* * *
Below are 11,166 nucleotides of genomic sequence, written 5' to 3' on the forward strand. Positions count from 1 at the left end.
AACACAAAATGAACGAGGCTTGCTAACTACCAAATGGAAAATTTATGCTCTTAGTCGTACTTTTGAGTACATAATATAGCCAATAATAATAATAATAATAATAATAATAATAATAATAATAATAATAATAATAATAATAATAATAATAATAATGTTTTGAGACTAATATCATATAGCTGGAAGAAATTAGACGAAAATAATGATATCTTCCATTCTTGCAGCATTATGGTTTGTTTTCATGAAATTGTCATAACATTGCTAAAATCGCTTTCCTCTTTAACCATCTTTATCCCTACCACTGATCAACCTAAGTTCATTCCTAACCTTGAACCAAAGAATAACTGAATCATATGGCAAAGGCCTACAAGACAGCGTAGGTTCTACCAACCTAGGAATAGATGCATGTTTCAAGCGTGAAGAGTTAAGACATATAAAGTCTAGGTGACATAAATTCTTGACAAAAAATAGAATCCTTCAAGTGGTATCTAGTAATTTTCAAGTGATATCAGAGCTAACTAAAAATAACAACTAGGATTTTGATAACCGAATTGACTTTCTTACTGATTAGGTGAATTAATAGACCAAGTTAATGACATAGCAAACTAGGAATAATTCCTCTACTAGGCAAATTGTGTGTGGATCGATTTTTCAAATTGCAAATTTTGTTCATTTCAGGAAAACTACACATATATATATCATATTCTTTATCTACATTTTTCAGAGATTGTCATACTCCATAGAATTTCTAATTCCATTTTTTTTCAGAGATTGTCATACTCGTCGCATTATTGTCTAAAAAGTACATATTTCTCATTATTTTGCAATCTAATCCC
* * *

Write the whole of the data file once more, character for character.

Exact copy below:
Below are 11,166 nucleotides of genomic sequence, written 5' to 3' on the forward strand. Positions count from 1 at the left end.
AACACAAAATGAACGAGGCTTGCTAACTACCAAATGGAAAATTTATGCTCTTAGTCGTACTTTTGAGTACATAATATAGCCAATAATAATAATAATAATAATAATAATAATAATAATAATAATAATAATAATAATAATAATAATAATAATAATGTTTTGAGACTAATATCATATAGCTGGAAGAAATTAGACGAAAATAATGATATCTTCCATTCTTGCAGCATTATGGTTTGTTTTCATGAAATTGTCATAACATTGCTAAAATCGCTTTCCTCTTTAACCATCTTTATCCCTACCACTGATCAACCTAAGTTCATTCCTAACCTTGAACCAAAGAATAACTGAATCATATGGCAAAGGCCTACAAGACAGCGTAGGTTCTACCAACCTAGGAATAGATGCATGTTTCAAGCGTGAAGAGTTAAGACATATAAAGTCTAGGTGACATAAATTCTTGACAAAAAATAGAATCCTTCAAGTGGTATCTAGTAATTTTCAAGTGATATCAGAGCTAACTAAAAATAACAACTAGGATTTTGATAACCGAATTGACTTTCTTACTGATTAGGTGAATTAATAGACCAAGTTAATGACATAGCAAACTAGGAATAATTCCTCTACTAGGCAAATTGTGTGTGGATCGATTTTTCAAATTGCAAATTTTGTTCATTTCAGGAAAACTACACATATATATATCATATTCTTTATCTACATTTTTCAGAGATTGTCATACTCCATAGAATTTCTAATTCCATTTTTTTTCAGAGATTGTCATACTCGTCGCATTATTGTCTAAAAAGTACATATTTCTCATTATTTTGCAATCTAATCCC